Even the Americans are noticing Nicola Sturgeon now and if you are – like many nationalists – the kind of Scottish nationalist forever on the lookout for external validation, lengthy articles featuring the first minister in The New Yorker and The Atlantic is the kind of thing to make you proud. There has always been a strong streak of what I like to think of as Sally Field nationalism – ‘And I can’t deny the fact that you like me! Right now, you like me!’ However happy it might be, it cannot quite escape being cringeworthy. But there we have it; nationalism is essentially myopic and all nationalisms are alike in that respect. This is a view challenging the sense, almost universally accepted by Scotland’s nationalist movement, that it should never be compared to other forms of nationalist sentiment.
In The Atlantic, Jack McConnell, the former first minister and leader of Scottish Labour, draws a distinction between Sturgeon and her predecessor. She is a social democrat who happens to be a nationalist, ‘rather than a nationalist who poses as a social democrat.’ It’s a good line and superficially plausible but not one which withstands much scrutiny.
Sturgeon joined the SNP when she was 16 years old. Even then, the Labour party had disappointed her. ‘I joined the SNP’ she once said, ‘because it was obvious to me then – as it still is today – that you cannot guarantee social justice unless you are in control of the delivery.’ Note, then, the sharply drawn territorial limits Sturgeon places – and places – on her ambitions. Country first, then social justice. Neil Kinnock couldn’t do it for her and John Smith’s commitment to social justice left Sturgeon unmoved. Tony Blair, obviously, existed far beyond the pale.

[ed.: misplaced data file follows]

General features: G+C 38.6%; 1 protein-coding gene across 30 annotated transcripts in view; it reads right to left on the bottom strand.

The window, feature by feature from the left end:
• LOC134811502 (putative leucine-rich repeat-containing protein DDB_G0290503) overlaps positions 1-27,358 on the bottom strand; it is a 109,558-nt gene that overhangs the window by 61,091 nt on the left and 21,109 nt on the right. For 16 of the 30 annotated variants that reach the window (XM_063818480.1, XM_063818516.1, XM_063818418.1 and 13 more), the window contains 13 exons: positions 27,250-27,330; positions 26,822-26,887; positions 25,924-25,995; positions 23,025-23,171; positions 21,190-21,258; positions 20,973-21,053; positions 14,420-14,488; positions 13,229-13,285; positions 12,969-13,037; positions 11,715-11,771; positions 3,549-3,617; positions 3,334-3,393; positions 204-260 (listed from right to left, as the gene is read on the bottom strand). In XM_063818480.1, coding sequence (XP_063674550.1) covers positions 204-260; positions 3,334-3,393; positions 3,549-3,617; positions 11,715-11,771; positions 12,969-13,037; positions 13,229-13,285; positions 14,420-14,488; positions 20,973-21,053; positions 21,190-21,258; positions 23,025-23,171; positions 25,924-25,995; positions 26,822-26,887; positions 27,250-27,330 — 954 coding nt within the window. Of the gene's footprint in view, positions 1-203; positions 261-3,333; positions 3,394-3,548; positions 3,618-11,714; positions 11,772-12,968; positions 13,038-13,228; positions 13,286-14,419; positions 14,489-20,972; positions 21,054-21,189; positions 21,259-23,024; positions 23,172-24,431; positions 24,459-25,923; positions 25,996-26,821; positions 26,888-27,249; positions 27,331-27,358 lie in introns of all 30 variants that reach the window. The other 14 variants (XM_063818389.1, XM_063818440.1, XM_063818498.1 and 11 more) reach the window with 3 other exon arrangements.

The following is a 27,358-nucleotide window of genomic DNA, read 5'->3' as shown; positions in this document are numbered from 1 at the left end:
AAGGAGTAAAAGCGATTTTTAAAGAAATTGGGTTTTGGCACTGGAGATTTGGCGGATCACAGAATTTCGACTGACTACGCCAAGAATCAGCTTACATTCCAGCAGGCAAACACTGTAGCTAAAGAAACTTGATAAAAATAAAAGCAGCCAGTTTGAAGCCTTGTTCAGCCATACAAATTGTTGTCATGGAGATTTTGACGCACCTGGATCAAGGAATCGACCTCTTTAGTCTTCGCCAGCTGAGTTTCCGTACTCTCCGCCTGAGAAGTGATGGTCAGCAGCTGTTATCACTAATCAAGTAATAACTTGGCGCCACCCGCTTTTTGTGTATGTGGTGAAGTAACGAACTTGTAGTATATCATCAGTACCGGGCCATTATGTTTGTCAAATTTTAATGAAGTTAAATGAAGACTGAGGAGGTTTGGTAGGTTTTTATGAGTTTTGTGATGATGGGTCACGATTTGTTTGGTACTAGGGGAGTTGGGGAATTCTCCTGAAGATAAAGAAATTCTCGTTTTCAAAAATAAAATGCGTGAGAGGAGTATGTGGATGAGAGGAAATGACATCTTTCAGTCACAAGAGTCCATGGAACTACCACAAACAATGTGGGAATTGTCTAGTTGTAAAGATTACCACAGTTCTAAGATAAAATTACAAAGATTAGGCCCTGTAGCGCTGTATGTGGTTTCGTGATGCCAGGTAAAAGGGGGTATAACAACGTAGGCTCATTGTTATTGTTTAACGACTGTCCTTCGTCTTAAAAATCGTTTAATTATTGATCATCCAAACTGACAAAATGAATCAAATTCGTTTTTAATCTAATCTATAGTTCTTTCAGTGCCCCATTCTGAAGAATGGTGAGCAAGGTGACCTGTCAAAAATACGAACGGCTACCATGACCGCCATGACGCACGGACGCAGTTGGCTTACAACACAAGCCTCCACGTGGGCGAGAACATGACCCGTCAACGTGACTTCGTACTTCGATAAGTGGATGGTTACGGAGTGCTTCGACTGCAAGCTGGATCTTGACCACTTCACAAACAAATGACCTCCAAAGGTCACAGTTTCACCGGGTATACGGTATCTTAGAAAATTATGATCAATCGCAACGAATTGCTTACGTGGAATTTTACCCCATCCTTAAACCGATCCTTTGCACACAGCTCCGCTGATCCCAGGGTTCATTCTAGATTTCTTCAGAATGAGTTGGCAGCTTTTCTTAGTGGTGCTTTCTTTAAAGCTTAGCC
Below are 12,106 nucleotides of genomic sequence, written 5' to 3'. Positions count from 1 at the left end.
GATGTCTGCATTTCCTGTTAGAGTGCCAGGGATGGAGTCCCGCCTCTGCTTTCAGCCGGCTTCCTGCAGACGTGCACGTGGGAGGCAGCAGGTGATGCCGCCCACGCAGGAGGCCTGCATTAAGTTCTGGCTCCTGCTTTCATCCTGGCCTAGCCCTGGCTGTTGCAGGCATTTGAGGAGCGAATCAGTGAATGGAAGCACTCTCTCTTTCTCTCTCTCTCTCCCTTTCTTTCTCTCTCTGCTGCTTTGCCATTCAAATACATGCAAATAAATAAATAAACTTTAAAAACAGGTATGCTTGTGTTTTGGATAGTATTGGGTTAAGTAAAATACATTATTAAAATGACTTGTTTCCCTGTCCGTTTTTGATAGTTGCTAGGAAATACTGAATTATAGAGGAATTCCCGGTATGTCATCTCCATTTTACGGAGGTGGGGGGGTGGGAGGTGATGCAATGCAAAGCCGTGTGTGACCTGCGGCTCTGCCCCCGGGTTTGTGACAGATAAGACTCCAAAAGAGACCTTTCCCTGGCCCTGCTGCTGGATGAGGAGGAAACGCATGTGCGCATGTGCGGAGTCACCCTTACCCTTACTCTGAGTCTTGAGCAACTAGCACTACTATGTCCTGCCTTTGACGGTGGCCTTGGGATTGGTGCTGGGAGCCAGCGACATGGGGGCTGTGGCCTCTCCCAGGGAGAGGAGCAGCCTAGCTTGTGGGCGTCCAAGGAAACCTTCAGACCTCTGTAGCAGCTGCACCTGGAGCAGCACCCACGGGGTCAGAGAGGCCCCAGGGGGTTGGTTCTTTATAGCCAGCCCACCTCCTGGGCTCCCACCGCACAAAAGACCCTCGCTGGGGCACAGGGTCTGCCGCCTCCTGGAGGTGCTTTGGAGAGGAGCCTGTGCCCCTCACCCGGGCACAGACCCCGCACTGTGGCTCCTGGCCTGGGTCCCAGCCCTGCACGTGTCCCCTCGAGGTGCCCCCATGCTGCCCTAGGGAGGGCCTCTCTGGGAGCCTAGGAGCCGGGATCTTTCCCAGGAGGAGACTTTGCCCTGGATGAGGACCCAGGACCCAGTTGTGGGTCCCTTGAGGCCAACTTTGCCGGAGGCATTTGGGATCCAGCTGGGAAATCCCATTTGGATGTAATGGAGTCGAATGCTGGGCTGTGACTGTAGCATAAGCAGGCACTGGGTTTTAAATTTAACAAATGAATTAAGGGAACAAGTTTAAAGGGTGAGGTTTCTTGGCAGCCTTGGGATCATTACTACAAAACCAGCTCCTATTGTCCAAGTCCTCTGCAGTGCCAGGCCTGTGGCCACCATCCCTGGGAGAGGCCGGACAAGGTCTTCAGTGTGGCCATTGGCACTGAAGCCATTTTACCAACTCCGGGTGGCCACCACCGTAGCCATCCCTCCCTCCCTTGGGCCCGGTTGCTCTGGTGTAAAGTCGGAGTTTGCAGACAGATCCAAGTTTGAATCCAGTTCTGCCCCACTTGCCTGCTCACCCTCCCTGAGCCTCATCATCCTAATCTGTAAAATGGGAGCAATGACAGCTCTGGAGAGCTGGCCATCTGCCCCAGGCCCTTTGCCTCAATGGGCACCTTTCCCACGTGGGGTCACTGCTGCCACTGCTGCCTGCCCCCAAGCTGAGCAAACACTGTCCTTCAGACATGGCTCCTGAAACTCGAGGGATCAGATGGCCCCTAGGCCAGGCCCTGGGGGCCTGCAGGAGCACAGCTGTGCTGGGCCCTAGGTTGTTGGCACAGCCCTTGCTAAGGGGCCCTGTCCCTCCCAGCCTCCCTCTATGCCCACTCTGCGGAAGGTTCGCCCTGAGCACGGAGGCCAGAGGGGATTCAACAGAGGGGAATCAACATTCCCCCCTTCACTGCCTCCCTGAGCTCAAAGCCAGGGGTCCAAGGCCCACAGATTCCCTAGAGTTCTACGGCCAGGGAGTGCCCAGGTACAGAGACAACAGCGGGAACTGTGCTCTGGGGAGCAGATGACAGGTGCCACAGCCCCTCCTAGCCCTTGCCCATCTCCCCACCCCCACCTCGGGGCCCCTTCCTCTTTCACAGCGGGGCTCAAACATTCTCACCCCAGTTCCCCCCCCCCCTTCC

Few people joined the SNP in the mid-1980s because they believed the party a vehicle for social justice. They joined it then, as they do now, because they consider the SNP the authentic articulation of a distinct Scottish political consciousness. A movement more than a mere party and, more importantly, the voice of a nation too. In Sturgeon’s case, they also joined the party during a period when she was tearing through the nationalist historical novels of Nigel Tranter.
There is nothing especially awful about this but it would be as well to be honest about such things. At its best, modern Scottish nationalism is an awfully dull business but no matter how much it pretends to be quite unlike any and all other forms of nationalism it is, in the end and at bottom, in precisely the same business as other nationalisms. Few things are quite so smug as a Scotch sense of moral superiority but when it comes wrapped in a saltire it takes on an extra special level of unbearableness.
And like other nationalisms it is, in the end, founded upon a keen sense of victimhood. Scotland must be protected because Scotland never receives its due, never enjoys a fair crack of the whip, can never be expected to thrive in whatever circumstances pertain at any given time. The neighbours to the south must take some of the responsibility for that, but the real villains are those Scots who fail to recognise there is even a problem. As Alex Salmond explained in a 1992 party election broadcast, ‘What sort of person are you? Do you let other people talk for you, act for you, walk all over you? Of course not. But here’s a puzzle. As a Scot, that’s exactly the sort of person you are.’
The modern SNP is a little more subtle than that, but the core message remains much the same. At the conclusion of an otherwise ordinary New Yorker profile, Sturgeon lets the mask slip: ‘Most people here in Scotland, subliminally, have spent their whole lives being told that we are not capable of being an independent country.’ Boris Johnson and those who think like him ‘don’t seem to understand that on an emotional level, that having things done to you… You know, people don’t like that in their individual lives. So why should a country put up with it?’